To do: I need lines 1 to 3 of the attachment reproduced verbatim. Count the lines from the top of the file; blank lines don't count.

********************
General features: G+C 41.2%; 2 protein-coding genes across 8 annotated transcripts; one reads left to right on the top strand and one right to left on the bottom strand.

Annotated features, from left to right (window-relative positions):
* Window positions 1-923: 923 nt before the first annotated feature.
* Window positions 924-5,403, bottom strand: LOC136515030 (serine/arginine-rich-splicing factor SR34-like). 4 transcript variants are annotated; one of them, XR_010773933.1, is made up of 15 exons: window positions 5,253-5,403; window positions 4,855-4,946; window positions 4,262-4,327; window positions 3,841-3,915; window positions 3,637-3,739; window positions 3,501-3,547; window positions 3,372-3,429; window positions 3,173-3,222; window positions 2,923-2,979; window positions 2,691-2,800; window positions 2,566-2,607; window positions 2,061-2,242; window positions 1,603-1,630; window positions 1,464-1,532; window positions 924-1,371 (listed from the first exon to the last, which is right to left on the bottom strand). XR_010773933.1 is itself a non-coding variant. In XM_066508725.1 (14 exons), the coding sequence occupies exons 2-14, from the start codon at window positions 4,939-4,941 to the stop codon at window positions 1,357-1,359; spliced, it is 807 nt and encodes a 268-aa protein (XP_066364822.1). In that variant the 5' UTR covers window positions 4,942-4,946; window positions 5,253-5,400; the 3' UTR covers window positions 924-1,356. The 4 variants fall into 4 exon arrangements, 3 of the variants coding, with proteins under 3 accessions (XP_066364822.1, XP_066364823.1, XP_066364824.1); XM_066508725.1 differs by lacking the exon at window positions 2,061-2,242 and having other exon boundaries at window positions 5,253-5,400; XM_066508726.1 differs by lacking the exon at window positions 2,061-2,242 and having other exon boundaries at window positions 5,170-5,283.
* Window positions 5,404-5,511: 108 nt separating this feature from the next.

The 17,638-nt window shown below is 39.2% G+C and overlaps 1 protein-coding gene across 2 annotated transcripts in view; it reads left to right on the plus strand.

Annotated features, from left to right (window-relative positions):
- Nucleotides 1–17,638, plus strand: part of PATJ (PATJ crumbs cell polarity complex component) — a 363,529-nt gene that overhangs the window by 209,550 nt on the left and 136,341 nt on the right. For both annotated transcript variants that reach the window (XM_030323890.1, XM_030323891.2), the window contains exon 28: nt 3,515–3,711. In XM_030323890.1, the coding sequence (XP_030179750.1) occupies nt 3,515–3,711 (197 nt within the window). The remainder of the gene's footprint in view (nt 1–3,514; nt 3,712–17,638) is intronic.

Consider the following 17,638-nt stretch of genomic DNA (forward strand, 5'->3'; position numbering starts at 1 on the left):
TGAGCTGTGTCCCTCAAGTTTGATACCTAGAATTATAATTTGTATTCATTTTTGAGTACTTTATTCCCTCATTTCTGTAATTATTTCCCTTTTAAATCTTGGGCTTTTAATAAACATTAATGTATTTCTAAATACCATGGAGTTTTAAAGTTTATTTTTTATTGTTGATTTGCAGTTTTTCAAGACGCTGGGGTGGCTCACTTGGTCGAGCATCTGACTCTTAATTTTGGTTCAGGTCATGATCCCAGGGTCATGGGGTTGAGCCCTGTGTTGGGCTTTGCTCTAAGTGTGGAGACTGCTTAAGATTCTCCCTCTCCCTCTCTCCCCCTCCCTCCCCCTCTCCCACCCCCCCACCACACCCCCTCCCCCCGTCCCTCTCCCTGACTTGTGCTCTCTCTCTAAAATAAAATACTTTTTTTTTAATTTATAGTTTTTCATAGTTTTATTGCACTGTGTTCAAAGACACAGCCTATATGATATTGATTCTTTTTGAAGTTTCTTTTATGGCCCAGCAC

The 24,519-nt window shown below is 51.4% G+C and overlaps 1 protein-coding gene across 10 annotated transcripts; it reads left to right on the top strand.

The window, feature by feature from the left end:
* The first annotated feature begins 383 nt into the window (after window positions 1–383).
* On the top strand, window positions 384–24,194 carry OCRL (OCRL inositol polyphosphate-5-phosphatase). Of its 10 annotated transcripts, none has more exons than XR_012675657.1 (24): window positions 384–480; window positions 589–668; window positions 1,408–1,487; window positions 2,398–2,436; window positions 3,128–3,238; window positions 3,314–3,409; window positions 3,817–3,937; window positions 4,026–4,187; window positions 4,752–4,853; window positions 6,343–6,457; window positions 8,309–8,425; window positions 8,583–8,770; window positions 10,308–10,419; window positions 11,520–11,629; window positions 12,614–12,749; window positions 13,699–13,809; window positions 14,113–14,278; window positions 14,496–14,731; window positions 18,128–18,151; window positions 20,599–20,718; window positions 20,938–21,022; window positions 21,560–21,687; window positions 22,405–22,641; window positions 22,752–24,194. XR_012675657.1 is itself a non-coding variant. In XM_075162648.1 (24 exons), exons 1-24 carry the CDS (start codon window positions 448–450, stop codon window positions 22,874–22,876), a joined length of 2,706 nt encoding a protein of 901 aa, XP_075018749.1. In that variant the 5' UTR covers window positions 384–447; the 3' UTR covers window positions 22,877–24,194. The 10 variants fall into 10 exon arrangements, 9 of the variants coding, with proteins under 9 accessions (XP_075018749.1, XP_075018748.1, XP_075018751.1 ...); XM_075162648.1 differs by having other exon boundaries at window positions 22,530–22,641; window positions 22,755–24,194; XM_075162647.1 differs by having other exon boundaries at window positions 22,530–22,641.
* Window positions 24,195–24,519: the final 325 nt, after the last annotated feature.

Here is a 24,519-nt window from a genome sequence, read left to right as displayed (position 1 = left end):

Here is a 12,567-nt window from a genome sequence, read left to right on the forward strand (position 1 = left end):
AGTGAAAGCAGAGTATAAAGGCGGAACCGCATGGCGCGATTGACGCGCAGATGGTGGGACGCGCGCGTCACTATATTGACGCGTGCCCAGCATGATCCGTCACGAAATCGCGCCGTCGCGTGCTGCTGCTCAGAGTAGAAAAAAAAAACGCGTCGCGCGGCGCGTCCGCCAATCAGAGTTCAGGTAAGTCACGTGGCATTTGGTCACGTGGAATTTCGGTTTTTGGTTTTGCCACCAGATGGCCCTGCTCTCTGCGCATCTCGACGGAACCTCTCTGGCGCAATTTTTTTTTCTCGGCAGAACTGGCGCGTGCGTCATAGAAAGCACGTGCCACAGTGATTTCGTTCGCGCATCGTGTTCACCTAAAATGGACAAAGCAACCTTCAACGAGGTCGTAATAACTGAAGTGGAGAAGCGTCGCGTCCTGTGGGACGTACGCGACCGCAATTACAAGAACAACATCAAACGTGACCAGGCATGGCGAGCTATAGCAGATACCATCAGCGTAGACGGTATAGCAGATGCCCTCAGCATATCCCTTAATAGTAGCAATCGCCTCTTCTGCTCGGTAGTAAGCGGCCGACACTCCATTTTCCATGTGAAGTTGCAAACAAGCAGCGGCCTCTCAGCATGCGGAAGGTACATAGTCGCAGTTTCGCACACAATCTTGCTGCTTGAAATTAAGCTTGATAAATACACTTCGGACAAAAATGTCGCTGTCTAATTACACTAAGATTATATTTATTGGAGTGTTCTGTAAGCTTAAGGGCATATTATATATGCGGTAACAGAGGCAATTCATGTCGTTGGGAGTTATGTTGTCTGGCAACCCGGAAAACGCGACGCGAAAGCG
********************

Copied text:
General features: G+C 41.2%; 2 protein-coding genes across 8 annotated transcripts; one reads left to right on the top strand and one right to left on the bottom strand.

Annotated features, from left to right (window-relative positions):
* Window positions 1-923: 923 nt before the first annotated feature.